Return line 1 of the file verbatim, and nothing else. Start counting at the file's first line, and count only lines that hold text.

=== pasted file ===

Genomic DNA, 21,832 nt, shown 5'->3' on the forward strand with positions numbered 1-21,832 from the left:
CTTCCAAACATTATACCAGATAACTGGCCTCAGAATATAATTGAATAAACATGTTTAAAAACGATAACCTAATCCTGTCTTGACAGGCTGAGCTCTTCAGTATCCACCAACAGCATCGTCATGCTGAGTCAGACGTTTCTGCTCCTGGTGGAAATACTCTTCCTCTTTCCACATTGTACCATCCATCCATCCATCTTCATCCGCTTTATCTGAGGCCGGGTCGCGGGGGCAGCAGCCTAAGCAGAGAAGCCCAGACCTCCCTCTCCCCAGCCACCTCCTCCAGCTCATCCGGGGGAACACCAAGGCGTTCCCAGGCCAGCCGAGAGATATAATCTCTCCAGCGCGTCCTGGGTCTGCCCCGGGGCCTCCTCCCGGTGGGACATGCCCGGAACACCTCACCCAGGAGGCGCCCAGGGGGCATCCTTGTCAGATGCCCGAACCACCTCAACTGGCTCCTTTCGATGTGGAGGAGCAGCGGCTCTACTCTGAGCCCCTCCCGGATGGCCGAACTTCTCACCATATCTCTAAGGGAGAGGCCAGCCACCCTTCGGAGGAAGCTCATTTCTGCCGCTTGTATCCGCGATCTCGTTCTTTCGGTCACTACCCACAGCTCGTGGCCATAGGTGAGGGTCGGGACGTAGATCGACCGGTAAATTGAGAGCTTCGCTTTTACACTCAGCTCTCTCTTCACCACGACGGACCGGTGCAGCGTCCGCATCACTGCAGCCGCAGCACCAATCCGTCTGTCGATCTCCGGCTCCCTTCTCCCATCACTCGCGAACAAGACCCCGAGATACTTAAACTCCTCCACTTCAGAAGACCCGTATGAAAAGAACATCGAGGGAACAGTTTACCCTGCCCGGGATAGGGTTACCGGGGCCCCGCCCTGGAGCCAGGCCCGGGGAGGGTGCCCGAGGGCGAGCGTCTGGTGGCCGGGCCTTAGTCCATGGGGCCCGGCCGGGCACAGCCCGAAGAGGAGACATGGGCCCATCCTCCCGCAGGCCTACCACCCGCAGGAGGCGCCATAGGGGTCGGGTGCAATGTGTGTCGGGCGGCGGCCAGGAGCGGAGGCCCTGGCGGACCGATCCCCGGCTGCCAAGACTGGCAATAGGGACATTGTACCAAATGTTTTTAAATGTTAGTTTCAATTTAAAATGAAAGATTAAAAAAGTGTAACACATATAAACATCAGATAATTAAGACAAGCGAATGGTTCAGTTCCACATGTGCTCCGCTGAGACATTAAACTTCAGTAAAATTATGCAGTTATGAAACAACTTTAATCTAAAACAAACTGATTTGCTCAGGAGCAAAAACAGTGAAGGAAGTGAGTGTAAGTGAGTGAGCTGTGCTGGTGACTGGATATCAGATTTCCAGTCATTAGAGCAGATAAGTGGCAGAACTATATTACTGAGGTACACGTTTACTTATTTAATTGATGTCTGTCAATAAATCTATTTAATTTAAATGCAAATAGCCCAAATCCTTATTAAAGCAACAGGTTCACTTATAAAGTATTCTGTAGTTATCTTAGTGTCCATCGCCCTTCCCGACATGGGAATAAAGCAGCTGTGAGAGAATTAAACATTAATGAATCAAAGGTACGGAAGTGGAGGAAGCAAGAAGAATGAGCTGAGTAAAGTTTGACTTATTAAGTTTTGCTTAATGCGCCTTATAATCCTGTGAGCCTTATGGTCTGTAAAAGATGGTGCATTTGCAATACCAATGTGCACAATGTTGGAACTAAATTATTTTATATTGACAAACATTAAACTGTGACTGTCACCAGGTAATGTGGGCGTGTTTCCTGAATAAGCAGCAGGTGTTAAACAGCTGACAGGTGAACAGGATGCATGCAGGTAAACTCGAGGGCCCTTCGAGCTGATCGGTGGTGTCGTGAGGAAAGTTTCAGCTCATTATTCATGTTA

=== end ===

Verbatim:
Genomic DNA, 21,832 nt, shown 5'->3' on the forward strand with positions numbered 1-21,832 from the left: